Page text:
Search Results: Bronze Age

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Cycladic Sculpture
Articleby Mark Cartwright

Cycladic Sculpture

The Cycladic islands of the Aegean were first inhabited by voyagers from Asia Minor around 3000 BCE and a certain prosperity was achieved thanks to the wealth of natural resources on the islands such as gold, silver, copper, obsidian and...
Minoan Pottery
Articleby Mark Cartwright

Minoan Pottery

The ever evolving pottery from the Minoan civilization of Bronze Age Crete (2000-1500 BCE) demonstrates, perhaps better than any other medium, not only the Minoan joy in animal, sea and plant life but also their delight in flowing, naturalistic...
Interview: Dragonfly Song by Wendy Orr
Interviewby Kelly Macquire

Interview: Dragonfly Song by Wendy Orr

In this interview, Ancient History Encyclopedia is talking to Wendy Orr about her first historical fiction novel set in the Aegean Bronze Age, Dragonfly Song. Kelly Macquire (AHE): Wendy, thank you for joining me! Do you want to start...
The Spice Trade & the Age of Exploration
Articleby Mark Cartwright

The Spice Trade & the Age of Exploration

One of the major motivating factors in the European Age of Exploration was the search for direct access to the highly lucrative Eastern spice trade. In the 15th century, spices came to Europe via the Middle East land and sea routes, and spices...
Hallstatt Culture
Definitionby Mark Cartwright

Hallstatt Culture

The Hallstatt culture is named after the site of that name in Austria and it flourished in central Europe from the 8th to 6th century BCE. The full period of its presence extends from c. 1200 to c. 450 BCE - from the Late Bronze Age to the...
Legends of the Rollright Stones, Oxfordshire
Articleby Brian Haughton

Legends of the Rollright Stones, Oxfordshire

The Rollright Stones is the collective name for a group of enigmatic prehistoric monuments located next to an ancient ridgeway known as the Jurassic Way, on the border between the English counties of Oxfordshire and Warwickshire. The name...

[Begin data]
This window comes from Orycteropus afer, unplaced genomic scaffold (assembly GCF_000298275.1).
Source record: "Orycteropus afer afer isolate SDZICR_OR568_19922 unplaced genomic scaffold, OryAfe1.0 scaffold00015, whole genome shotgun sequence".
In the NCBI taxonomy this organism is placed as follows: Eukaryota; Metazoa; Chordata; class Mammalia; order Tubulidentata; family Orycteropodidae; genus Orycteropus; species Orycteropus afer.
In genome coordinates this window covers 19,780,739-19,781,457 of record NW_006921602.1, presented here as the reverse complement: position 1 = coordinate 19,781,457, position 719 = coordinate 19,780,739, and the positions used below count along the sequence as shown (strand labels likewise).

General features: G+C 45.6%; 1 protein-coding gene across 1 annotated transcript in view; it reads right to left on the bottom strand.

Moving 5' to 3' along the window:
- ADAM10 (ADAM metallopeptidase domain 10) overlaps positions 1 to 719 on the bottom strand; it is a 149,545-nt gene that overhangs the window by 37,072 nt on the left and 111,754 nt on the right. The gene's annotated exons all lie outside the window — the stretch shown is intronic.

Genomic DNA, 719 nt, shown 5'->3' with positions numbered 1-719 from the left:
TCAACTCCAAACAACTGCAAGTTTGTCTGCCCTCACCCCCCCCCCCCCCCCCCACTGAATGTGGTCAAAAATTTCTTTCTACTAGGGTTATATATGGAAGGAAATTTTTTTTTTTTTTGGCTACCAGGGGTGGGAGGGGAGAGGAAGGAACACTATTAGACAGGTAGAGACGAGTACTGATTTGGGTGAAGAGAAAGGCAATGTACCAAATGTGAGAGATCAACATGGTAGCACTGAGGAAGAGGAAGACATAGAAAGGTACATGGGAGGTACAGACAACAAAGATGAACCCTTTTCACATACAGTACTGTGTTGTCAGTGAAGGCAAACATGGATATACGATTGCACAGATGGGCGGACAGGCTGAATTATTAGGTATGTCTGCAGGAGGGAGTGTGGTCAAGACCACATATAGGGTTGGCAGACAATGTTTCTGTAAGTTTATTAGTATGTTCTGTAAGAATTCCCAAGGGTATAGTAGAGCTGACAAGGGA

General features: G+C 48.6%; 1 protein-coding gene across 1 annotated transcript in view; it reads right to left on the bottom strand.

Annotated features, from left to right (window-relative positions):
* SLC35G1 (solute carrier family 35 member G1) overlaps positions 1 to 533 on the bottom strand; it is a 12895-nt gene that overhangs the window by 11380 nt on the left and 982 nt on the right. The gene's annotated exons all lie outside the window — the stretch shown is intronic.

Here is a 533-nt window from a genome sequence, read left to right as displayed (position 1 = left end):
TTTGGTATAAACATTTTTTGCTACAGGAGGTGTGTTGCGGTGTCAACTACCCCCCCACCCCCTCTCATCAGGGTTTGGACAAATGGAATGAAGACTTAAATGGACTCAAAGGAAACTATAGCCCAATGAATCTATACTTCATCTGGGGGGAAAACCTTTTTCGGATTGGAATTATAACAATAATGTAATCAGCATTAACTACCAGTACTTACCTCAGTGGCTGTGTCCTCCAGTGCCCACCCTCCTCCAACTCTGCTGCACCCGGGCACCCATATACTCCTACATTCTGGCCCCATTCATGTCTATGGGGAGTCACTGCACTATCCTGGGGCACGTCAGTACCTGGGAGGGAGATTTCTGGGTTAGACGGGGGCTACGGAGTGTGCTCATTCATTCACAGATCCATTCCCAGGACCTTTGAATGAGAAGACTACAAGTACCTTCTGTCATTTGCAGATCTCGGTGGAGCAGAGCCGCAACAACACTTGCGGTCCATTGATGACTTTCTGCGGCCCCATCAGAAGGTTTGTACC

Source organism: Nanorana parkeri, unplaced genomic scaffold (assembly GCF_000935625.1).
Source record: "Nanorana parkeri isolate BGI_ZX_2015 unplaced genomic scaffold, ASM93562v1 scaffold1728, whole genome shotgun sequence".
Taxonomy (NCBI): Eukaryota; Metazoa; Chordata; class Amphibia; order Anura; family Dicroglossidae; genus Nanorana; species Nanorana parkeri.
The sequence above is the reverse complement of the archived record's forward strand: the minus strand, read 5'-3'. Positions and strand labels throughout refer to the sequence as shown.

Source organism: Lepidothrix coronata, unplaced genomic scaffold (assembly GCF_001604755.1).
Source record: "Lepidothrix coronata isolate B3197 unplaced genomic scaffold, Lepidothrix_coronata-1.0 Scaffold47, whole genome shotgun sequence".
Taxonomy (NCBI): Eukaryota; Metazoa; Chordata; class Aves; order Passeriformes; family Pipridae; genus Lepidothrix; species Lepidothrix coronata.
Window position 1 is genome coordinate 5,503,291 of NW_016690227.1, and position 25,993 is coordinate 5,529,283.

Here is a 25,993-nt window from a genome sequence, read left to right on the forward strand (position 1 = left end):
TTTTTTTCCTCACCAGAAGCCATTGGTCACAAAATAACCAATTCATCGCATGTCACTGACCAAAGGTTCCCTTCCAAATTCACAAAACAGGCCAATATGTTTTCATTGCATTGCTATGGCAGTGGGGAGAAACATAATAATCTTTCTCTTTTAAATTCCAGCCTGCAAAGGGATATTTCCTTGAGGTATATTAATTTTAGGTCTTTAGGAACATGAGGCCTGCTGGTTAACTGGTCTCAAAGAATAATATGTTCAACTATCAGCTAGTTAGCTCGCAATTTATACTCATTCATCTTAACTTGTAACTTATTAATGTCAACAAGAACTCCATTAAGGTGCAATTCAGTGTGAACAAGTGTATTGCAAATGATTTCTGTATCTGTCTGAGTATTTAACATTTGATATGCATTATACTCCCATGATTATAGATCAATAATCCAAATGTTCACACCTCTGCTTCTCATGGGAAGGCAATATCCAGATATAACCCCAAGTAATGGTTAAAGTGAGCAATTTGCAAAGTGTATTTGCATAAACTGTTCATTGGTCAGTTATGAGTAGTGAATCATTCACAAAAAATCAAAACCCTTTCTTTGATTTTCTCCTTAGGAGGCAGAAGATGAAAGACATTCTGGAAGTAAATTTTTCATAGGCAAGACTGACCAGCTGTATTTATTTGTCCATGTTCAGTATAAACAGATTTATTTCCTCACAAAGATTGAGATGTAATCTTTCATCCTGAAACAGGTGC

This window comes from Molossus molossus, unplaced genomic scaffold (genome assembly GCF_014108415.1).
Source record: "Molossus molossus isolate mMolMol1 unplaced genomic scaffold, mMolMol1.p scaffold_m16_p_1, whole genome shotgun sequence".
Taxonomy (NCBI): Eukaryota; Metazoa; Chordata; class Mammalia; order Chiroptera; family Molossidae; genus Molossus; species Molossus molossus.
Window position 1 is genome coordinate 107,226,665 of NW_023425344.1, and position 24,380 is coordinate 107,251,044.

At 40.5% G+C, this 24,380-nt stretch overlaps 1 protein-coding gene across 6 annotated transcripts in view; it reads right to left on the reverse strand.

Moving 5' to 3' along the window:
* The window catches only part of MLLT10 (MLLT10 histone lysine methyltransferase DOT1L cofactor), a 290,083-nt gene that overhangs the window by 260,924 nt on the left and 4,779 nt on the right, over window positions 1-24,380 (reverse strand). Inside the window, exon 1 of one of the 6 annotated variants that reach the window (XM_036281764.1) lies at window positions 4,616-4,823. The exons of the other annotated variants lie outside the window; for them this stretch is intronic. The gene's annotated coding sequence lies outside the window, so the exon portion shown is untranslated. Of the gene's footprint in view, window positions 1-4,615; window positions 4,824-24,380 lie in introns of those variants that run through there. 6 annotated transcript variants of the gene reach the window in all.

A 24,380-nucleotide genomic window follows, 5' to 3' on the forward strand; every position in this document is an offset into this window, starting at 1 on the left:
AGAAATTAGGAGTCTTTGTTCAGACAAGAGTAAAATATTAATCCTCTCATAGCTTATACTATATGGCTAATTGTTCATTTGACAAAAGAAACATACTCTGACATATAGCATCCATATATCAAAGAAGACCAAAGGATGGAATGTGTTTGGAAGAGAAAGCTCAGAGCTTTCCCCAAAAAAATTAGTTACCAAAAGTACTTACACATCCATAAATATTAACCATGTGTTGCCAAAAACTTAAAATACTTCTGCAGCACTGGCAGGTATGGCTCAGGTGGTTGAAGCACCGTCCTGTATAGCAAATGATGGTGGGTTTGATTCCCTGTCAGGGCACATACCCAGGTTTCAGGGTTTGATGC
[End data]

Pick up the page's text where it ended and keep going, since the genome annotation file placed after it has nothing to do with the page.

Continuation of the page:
Homo Heidelbergensis
Definitionby Emma Groeneveld

Homo Heidelbergensis

Homo heidelbergensis is an extinct species of human that is identified in both Africa and western Eurasia from roughly 700,000 years ago onwards until around 200,000 years ago – fitting snugly within the Middle Pleistocene. Named for...
Denisovan
Definitionby Emma Groeneveld

Denisovan

The Denisovans are an extinct group of fossil humans who, along with their sister group the Neanderthals, also share an ancestor with Homo sapiens. Thus far, they are known only from Denisova Cave in the Altai Mountains in Siberia, where...
Mycenaean Pottery
Articleby Mark Cartwright

Mycenaean Pottery

The pottery of the Mycenaean civilization (1550-1050 BCE), although heavily influenced by the earlier Minoans based on Crete, nevertheless, added new pottery shapes to the existing range and achieved its own distinctive decorative style which...
Altamira
Definitionby Lidia Pelayo Alonso

Altamira

Altamira is a Paleolithic cave located in Santillana del Mar (Cantabria region) in northern Spain, containing prehistoric paintings. The cave was inhabited for millennia and so, besides Paleolithic cave art, it contains remains of the daily...
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